It is rumored that the outcome of the newspaper correspondence concerning the Blue Spur mines is that Mr F. M. Byrne, of Lawrence, is threatened with two libel actions, one by Mr J. C. Brown and the other by Mr Vincent Pyke. In the event of the cases coming before the Court, it is probable that the affairs of the company will be exhaustively reviewed. Wilkesbarre, Pa., has produced a remarkable testator. In his will he expressed the wish that no hearse, crape, or sign of mourning be used at his funeral. In a plain wooden coffin he was to be laid on his side and carried by his own horse and waggon to the cemetery. There was to be no religious service at the house, in any church, or at the grave, and no minister was to be in attendance.
An Albany physician says he has never known a case of cancer among the Hebrews, and thinks their exemption from the disease is due to abstinence from pork. There is only one difficulty with "the man who has nothing to say," and that is, that he is too often the man who wants to do all the talking.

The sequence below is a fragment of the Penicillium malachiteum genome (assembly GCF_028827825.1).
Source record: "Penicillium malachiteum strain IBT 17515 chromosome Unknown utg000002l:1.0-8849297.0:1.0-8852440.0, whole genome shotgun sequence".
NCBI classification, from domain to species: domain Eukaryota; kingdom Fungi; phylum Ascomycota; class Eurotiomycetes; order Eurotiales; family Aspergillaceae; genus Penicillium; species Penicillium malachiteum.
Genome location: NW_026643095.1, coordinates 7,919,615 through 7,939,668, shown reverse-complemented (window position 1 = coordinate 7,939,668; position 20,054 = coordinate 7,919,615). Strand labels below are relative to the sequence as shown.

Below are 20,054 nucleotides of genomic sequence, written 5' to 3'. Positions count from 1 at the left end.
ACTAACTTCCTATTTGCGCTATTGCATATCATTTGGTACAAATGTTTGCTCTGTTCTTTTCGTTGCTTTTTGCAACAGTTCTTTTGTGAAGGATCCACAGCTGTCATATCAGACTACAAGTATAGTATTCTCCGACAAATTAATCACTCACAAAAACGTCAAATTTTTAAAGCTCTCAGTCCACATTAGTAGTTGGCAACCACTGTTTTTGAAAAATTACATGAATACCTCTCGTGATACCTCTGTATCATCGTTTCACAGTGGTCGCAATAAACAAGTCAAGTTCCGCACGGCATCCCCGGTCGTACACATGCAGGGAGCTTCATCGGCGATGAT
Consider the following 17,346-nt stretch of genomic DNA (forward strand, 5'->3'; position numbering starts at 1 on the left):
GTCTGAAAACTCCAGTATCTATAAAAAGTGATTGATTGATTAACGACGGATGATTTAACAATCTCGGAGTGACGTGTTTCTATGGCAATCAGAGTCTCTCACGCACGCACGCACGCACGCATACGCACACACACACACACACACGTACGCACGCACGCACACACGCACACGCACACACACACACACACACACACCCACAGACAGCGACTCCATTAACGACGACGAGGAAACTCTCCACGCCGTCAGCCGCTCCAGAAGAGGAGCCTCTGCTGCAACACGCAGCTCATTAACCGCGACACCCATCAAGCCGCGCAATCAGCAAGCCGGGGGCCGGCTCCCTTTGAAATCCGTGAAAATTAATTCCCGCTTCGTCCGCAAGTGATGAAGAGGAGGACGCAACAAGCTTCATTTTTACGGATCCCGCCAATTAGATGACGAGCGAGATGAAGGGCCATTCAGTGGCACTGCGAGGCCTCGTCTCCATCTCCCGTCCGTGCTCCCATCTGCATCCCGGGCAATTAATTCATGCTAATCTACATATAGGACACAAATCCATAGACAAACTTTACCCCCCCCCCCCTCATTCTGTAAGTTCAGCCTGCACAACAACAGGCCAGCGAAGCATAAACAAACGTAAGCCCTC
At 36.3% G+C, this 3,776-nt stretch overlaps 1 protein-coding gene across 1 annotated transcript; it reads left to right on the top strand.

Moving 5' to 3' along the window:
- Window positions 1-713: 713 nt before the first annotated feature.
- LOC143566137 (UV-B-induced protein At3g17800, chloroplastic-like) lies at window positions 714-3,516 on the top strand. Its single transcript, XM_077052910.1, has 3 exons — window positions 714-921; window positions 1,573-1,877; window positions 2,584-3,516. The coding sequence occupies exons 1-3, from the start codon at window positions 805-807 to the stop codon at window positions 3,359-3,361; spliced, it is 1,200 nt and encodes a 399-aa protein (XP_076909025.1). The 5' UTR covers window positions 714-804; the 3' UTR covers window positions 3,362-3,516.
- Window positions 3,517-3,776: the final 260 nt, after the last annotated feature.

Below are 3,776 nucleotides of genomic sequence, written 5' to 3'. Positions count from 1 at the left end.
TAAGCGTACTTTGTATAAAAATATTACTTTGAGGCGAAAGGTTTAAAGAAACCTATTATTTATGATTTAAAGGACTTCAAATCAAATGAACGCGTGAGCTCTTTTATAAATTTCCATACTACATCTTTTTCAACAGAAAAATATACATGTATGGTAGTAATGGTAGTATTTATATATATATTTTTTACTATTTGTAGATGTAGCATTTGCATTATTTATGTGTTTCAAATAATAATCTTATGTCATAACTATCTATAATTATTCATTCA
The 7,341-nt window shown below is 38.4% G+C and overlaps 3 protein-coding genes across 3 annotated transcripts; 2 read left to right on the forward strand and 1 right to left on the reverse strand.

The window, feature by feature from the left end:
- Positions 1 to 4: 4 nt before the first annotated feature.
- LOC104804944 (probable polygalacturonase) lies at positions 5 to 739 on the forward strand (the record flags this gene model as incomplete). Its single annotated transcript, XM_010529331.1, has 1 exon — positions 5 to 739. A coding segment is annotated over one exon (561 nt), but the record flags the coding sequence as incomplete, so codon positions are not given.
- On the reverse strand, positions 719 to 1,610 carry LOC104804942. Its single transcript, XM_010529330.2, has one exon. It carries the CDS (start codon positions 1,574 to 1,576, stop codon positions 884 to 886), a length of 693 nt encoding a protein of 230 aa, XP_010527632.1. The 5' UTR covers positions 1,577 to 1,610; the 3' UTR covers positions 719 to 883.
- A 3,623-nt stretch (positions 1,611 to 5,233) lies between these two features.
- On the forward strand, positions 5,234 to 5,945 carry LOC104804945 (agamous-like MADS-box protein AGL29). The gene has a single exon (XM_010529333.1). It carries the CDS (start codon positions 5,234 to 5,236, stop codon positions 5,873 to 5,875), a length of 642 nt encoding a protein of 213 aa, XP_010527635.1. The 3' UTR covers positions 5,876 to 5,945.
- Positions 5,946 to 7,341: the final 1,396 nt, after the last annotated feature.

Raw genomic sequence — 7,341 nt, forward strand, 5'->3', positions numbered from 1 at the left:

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Page 3 Advertisements Column 1, Evening Star, Issue 7908, 16 May 1889
Page 3 Advertisements Column 1 Evening Star, Issue 7908, 16 May 1889
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